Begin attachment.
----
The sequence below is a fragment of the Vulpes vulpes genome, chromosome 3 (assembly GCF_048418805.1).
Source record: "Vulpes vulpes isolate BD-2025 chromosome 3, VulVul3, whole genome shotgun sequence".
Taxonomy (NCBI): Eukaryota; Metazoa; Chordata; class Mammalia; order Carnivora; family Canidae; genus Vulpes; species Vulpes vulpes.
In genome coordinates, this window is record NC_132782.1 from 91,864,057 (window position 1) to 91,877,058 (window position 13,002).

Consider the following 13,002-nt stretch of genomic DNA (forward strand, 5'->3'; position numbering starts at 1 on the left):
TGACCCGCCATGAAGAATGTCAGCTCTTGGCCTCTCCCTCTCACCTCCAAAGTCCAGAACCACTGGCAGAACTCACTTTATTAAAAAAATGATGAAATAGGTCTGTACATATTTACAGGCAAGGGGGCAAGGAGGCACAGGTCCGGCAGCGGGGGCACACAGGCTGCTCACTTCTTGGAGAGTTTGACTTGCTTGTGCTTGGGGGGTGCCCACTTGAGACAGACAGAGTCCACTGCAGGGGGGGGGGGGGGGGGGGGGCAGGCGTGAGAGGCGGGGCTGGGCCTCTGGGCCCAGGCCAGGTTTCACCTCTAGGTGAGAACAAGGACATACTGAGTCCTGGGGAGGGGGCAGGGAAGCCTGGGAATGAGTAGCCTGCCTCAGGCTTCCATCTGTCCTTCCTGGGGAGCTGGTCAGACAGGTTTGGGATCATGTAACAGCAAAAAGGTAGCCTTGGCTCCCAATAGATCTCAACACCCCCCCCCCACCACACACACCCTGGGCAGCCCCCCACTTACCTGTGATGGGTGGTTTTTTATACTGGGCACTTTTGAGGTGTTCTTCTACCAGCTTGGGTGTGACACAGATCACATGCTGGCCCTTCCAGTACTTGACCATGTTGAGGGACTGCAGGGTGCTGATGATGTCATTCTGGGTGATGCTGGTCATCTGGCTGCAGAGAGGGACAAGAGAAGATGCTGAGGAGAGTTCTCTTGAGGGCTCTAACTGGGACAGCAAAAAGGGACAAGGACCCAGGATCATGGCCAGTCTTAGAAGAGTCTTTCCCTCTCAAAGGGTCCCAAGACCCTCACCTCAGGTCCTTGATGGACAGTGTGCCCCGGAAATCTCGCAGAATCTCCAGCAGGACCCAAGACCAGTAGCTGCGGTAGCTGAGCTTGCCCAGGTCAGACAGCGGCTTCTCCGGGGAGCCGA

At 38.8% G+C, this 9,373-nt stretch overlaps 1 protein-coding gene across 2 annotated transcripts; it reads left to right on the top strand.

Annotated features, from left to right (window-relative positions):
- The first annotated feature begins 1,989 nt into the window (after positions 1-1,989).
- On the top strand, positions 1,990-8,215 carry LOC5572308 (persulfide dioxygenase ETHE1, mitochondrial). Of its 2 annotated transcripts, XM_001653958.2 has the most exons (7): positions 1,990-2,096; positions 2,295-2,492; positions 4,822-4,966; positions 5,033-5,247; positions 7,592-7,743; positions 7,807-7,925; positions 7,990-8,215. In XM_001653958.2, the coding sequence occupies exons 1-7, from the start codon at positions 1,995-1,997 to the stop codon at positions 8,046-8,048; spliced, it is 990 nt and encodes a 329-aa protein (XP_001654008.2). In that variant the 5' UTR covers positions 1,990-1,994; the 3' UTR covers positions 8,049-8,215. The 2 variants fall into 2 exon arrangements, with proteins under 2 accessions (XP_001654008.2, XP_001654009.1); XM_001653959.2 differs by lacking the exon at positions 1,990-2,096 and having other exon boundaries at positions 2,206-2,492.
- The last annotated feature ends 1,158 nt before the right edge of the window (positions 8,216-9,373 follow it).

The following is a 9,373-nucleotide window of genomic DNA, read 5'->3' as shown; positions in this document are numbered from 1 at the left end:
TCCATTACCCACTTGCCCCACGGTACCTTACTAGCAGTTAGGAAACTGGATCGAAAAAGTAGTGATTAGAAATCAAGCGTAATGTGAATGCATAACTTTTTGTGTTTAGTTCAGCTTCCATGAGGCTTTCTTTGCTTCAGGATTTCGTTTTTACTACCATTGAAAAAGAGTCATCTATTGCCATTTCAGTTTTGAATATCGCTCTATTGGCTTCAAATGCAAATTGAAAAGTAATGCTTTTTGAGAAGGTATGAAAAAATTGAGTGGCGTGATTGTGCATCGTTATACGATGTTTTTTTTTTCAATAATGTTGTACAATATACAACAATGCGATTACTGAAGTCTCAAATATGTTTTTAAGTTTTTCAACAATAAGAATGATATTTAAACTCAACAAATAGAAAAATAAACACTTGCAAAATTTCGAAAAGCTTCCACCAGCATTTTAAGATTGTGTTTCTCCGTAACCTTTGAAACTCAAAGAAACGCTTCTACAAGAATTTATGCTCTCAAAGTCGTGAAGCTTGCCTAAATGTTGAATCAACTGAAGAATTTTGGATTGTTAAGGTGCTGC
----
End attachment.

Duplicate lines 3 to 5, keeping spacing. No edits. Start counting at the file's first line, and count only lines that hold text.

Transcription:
Taxonomy (NCBI): Eukaryota; Metazoa; Chordata; class Mammalia; order Carnivora; family Canidae; genus Vulpes; species Vulpes vulpes.
In genome coordinates, this window is record NC_132782.1 from 91,864,057 (window position 1) to 91,877,058 (window position 13,002).

Consider the following 13,002-nt stretch of genomic DNA (forward strand, 5'->3'; position numbering starts at 1 on the left):